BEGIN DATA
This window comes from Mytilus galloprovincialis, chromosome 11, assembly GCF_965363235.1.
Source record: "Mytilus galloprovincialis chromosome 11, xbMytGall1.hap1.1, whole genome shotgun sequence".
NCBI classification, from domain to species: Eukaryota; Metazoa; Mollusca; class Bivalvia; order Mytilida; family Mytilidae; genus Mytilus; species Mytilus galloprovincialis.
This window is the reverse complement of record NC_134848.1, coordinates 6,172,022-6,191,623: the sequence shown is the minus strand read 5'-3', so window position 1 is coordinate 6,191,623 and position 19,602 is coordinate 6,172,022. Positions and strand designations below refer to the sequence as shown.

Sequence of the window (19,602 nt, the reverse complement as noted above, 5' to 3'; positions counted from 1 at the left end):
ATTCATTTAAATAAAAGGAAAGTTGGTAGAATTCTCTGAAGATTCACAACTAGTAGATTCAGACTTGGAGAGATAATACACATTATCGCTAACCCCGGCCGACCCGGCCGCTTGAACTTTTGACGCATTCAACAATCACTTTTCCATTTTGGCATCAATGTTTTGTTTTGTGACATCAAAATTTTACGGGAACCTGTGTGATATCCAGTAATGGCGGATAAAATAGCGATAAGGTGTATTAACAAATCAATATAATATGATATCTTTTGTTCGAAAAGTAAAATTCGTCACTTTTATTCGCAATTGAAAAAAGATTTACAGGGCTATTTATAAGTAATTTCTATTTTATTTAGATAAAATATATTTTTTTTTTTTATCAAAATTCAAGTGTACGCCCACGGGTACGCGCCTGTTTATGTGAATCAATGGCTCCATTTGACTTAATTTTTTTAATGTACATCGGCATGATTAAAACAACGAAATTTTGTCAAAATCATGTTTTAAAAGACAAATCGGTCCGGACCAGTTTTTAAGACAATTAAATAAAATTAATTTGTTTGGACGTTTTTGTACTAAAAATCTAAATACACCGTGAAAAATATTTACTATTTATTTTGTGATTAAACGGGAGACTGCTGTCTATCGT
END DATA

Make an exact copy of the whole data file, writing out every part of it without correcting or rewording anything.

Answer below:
This window comes from Mytilus galloprovincialis, chromosome 11, assembly GCF_965363235.1.
Source record: "Mytilus galloprovincialis chromosome 11, xbMytGall1.hap1.1, whole genome shotgun sequence".
NCBI classification, from domain to species: Eukaryota; Metazoa; Mollusca; class Bivalvia; order Mytilida; family Mytilidae; genus Mytilus; species Mytilus galloprovincialis.
This window is the reverse complement of record NC_134848.1, coordinates 6,172,022-6,191,623: the sequence shown is the minus strand read 5'-3', so window position 1 is coordinate 6,191,623 and position 19,602 is coordinate 6,172,022. Positions and strand designations below refer to the sequence as shown.

Sequence of the window (19,602 nt, the reverse complement as noted above, 5' to 3'; positions counted from 1 at the left end):
ATTCATTTAAATAAAAGGAAAGTTGGTAGAATTCTCTGAAGATTCACAACTAGTAGATTCAGACTTGGAGAGATAATACACATTATCGCTAACCCCGGCCGACCCGGCCGCTTGAACTTTTGACGCATTCAACAATCACTTTTCCATTTTGGCATCAATGTTTTGTTTTGTGACATCAAAATTTTACGGGAACCTGTGTGATATCCAGTAATGGCGGATAAAATAGCGATAAGGTGTATTAACAAATCAATATAATATGATATCTTTTGTTCGAAAAGTAAAATTCGTCACTTTTATTCGCAATTGAAAAAAGATTTACAGGGCTATTTATAAGTAATTTCTATTTTATTTAGATAAAATATATTTTTTTTTTTTATCAAAATTCAAGTGTACGCCCACGGGTACGCGCCTGTTTATGTGAATCAATGGCTCCATTTGACTTAATTTTTTTAATGTACATCGGCATGATTAAAACAACGAAATTTTGTCAAAATCATGTTTTAAAAGACAAATCGGTCCGGACCAGTTTTTAAGACAATTAAATAAAATTAATTTGTTTGGACGTTTTTGTACTAAAAATCTAAATACACCGTGAAAAATATTTACTATTTATTTTGTGATTAAACGGGAGACTGCTGTCTATCGT